Kameel Hasan was a 16-year-old high school student when he was arrested in December 2019. Bahraini authorities targeted Kameel as a form of reprisal against his mother, Bahraini activist Najah Yusuf, who is a former prisoner of conscience who had been released in August 2019. He had been targeted since 23 April 2017 when he was accompanying his mother to the Security Complex which falls under the National Security Agency; he was questioned, and his mother was threatened with arresting or killing Kameel. After being arbitrarily detained, Kameel was convicted and imprisoned following unfair trials. He is currently in the New Dry Dock Prison, reserved for inmates under the age of 21.
On 30 December 2019, Kameel’s father received a phone call from the Nabih Saleh police station, who summoned his son. Upon Kameel’s request and decision, Kameel’s father turned him in to the police the next day, on 31 December 2019. Before he was turned in, Kameel’s house had been raided repeatedly, and he had been chased down the street various times. Kameel was wanted for political reasons; it is considered that he was targeted due to his mother’s activism. Indeed, Najah Yusuf had been arrested in 2017 for criticizing Bahrain’s hosting of Formula 1 amidst the worsening human rights violations. She was arbitrarily detained – as declared by the WGAD – and tortured. She was subsequently released on 10 August 2019 due to international pressure. On the day of her release, Kameel was chased down the street following a failed trap set for him by authorities, and he was questioned about his mother’s activity on social media during interrogation.
Following the arrest, Kameel was taken to Al-Qalaa Hospital for routine examinations and then to the Criminal Investigation Directorate (CID). After that, he was transferred to the Royal Academy of Policing, where he was tortured. He was then taken to Building 15 in Jau Prison, where he remained until 2 January 2020. During this time, his mother was told he was at the CID, but she could not get in contact with her son.
During interrogation, Kameel was subjected to torture and beatings in order to extract a confession. He was beaten all over his body, with a focus on his genitals, and was forced to stand for long periods of time. Kameel did not share details about the torture over the phone and only generally spoke of it during his mother’s visits, out of fear that he would face more torture for speaking up. His lawyer has not been permitted to attend the interrogations because he still has not been granted power of attorney, despite Kameel’s signed appointment.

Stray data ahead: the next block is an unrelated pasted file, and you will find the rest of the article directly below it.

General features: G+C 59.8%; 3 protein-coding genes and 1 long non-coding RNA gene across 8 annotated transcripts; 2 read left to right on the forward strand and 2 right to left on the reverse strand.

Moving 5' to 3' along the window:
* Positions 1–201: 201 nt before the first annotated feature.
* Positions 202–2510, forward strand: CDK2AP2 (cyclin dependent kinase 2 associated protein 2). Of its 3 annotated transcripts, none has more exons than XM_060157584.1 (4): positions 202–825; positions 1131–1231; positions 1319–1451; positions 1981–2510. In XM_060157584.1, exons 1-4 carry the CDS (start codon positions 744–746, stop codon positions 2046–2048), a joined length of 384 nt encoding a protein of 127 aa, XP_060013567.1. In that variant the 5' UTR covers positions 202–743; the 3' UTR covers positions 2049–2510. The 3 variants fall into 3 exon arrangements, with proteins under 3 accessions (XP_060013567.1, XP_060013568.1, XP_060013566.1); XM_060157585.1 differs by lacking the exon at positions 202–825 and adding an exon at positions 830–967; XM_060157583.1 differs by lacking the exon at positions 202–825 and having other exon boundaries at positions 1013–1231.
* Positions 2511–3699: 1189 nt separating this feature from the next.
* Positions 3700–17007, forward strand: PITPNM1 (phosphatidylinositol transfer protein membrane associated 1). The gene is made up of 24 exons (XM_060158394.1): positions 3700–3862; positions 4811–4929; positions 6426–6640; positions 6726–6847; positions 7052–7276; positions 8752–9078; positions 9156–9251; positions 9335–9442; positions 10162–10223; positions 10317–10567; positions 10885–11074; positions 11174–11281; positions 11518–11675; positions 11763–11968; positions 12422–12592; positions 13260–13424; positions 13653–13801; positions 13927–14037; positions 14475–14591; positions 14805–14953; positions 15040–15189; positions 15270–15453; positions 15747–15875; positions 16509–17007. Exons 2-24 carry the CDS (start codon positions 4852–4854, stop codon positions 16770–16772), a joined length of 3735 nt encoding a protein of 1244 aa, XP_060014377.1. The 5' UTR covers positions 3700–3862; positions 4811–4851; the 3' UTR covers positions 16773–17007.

On 3 January 2020, Kameel was taken to the CID, where he was finally able to call his mother to tell her he would be presented to the Public Prosecution Office (PPO) that day. At the CID, Kameel signed pre-prepared statements without reading their contents. At the PPO, Kameel did not undergo any interrogations and was once again forced to sign pre-prepared records without reading their contents.
Kameel was consequently taken to pre-trial detention. He was able to call his mother again two days after his transfer. During the call, he told her that he was going to be transferred to the New Dry Dock Detention Centre.
Between 22 October 2019 and 25 March 2020, Kameel was sentenced in multiple cases, and he still has more cases pending in court. The charges he is convicted of include illegal assembly, possession of incendiary bottles, rioting, intentional arson, joining a terrorist group, and transferring money meant to fund terrorist activities. The latest case he was convicted for involved individuals who were detained in 2017 although the crimes were allegedly committed in 2018. Kameel’s prison sentences reached an accumulated total of 26 years but, following appeals, were reduced to 20 years and 10 months.
Kameel is scared of official government bodies because of their lack of justice or fairness and is also afraid of being subjected to another investigation where he would be tortured. During a visit, he told his mother that prisoners fear punishment, that they are beaten in the absence of surveillance cameras, and that their hair is being shaved off completely. His mother is currently unable to visit him due to the COVID-19 pandemic.
Kameel’s enforced disappearance and the torture and mistreatment he has been subjected to are not only violations of the International Covenant for Civil and Political Rights (ICCPR) and the Convention Against Torture (CAT), but also of the Convention on the Rights of the Child (CRC), considering the fact that Kameel is still a minor. Additionally, considering the fact that Kameel was not promptly presented before a judge, was denied access to his attorney during his interrogation and trial, and was forced to sign papers without knowing their contents, Bahraini authorities have infringed on his due process rights and his right to a fair trial, which is a violation of Articles 9 and 14 of the ICCPR.
Americans for Democracy & Human Rights in Bahrain (ADHRB) calls on the government of Bahrain to release Kameel. If any charges can be brought against him, ADHRB calls for a retrial to be conducted in accordance with international standards of fair trials. Further, ADHRB urges the government of Bahrain to investigate Kameel’s allegations of torture, with a view to holding perpetrators accountable.